Meet Ricky Desmond, a kid who has a stepfather so brutal and impossible that one day he loses it and attacks him. He doesn't die, but he's still going to be locked up until he's to his parent's eyes fit to reenter the world. They end up bringing him to the one and only Brookline Asylum, decades before Dan, Abby and Jordan walked the hallways and back when it was still in business treating patients the way biology students treat frogs. Things are pretty simple: Everything and everyone is bad and untrustworthy (or maybe not all) and if his parents won't come back for him he has to leave before the warden's grip locks too tightly for him to resist.
I was always curious about how the Brookline asylum actually operated back in the day since the original series took place after it shut down and became a college. The fact this prequel exists was more than enough for me to be stoked for the long-and-short-at-the-same-time wait to be over and for me to reunite with where all the horrors began. And is it any good? Well, it's my least favourite of the series...Every one honestly gets kind of less phenomenal with each book, but does that mean the series does not deserve your attention? In my opinion, no way.
Madeleine Roux's highest talent is creating as tense a book can be in a small-in-scope but big-for-prisoners situation, and demonstrating the innocence of people that some people sadly don't call normal. I was very surprised that not only is Ricky Desmond queer, but his best friend Kay is a trans girl. These are people in very dangerous situations not just because they are a minority, but because it is the sixties. Ricky is not in the asylum because of that and neither is Kay but they are immediately sympathetic people.
And I would say this book is a mix of Lockdown (a perfect prison book) and Variant (a not that good prison book). When I read Lockdown I was just getting started as a critic and that prison was so secure and scary and escape-proof that it was the prison book to beat. Variant as a result ended up being in a prison that felt with a little effort easily escapable. You see, Brookline Asylum has guards but no security cameras, and bolted doors but parent visits are allowed - to a degree. So, Brookline never felt completely escape proof, but it still works because whenever a prisoner is on the radar of Warden Crawford, it is escape-proof, and Roux was good at creating a familiar but still chilling situation for Ricky and the other prisoners. What that is I won't spoil.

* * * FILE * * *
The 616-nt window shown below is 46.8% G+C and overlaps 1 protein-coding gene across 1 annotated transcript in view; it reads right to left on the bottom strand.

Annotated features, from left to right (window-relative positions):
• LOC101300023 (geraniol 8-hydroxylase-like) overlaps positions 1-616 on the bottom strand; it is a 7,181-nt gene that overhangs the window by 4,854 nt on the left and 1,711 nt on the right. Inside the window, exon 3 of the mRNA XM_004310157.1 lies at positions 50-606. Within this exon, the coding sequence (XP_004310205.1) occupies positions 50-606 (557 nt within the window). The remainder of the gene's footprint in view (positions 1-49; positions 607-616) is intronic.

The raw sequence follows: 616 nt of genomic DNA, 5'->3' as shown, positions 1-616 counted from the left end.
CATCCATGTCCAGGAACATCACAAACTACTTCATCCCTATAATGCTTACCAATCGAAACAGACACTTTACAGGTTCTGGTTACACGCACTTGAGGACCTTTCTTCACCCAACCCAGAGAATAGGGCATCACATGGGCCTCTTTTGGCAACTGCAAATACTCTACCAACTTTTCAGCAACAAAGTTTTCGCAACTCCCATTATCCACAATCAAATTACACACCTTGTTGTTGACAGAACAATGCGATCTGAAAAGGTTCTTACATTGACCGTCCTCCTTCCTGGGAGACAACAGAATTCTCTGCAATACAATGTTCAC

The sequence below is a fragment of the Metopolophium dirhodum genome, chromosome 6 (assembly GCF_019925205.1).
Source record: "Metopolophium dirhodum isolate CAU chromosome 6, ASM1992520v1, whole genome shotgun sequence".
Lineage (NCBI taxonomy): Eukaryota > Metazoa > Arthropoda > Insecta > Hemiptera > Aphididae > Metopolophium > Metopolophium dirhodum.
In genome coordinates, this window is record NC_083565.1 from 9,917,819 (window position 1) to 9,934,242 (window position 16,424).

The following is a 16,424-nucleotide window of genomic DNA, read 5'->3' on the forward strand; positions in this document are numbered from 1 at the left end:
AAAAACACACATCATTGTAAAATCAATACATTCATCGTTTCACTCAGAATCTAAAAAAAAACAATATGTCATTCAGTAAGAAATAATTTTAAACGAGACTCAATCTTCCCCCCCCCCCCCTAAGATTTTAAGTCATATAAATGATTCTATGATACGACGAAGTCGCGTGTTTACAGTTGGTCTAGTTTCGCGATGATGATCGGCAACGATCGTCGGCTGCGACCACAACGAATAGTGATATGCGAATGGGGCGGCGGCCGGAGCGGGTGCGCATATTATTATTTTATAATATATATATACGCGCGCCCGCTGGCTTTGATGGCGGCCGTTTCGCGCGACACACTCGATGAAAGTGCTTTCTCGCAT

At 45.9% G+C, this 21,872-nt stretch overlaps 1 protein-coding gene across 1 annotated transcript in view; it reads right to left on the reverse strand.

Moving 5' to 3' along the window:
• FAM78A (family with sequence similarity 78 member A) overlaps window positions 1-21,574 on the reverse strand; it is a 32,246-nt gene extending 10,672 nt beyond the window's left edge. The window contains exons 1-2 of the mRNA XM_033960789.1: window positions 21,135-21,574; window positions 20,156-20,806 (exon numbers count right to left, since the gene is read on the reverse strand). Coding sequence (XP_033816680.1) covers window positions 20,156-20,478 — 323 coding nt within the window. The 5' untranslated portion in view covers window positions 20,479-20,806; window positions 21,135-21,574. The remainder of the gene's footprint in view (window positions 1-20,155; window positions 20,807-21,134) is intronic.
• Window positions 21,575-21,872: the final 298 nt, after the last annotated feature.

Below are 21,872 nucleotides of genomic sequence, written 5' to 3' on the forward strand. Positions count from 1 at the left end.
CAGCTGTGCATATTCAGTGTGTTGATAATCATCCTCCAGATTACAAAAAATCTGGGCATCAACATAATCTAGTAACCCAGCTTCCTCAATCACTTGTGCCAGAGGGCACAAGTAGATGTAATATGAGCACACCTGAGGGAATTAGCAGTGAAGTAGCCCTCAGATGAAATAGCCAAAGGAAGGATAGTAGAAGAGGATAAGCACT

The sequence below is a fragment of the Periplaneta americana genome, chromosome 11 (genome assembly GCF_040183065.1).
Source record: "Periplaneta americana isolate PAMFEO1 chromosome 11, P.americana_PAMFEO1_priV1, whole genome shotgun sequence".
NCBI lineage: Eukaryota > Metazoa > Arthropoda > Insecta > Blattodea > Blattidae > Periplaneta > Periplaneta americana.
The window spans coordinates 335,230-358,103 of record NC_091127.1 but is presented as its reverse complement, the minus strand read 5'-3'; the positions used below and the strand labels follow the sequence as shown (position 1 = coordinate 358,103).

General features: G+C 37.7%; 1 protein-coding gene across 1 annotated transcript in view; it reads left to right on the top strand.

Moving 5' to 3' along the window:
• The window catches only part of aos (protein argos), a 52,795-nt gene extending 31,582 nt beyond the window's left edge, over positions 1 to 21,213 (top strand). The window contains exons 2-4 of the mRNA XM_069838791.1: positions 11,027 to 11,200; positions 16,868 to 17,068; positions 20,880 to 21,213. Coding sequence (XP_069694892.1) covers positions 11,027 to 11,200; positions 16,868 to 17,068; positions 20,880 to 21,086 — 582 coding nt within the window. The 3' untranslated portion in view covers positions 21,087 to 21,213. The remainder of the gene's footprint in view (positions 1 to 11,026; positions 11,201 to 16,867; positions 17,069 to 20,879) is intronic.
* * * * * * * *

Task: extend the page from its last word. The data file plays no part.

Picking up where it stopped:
Other than Ricky, Kay, and a rather kind nurse that is so conscientious that I wondered how Warden Crawford would ever hire her, there are no other protagonists that stand out much to me. A few of them do have moments to shine and they kind of remind me of some heavily diagnosed autism kids. I'm autistic myself and I know I'm repeating what I've been saying but this book is as good as any a reminder that back a few generations ago, people were so unaccepting there was basically sadly no hope for some people.
The story ends up moving along just like the others very fast, and unlike Roux's recent House of Furies, which I enjoyed but sometimes had a bit of trouble getting through, the book is like the others very gluey, never not interesting. The book does a perfect acknowledgment of what would happen if the characters actually escaped; how they'd either be taken back in by their parents or become criminals to survive, the latter being more likely and that's a key plot element to make me want to find out what would happen next. I was a little worried though, because this is a prequel, and it's as far as I know not going to have a sequel so this book was all the time I would have, so it all depended on the ending. And how was the ending? Well, it's...realistic. But out of all the Asylum books, this one was the least nerve-rackling and left me desiring more, the main reason this is my least favourite. But when all is said and done, the book's willingness to have a strong friendship between two LGBT characters and some claustrophobia in the actually compelling second act make Escape from Asylum not a thumbs-down entry.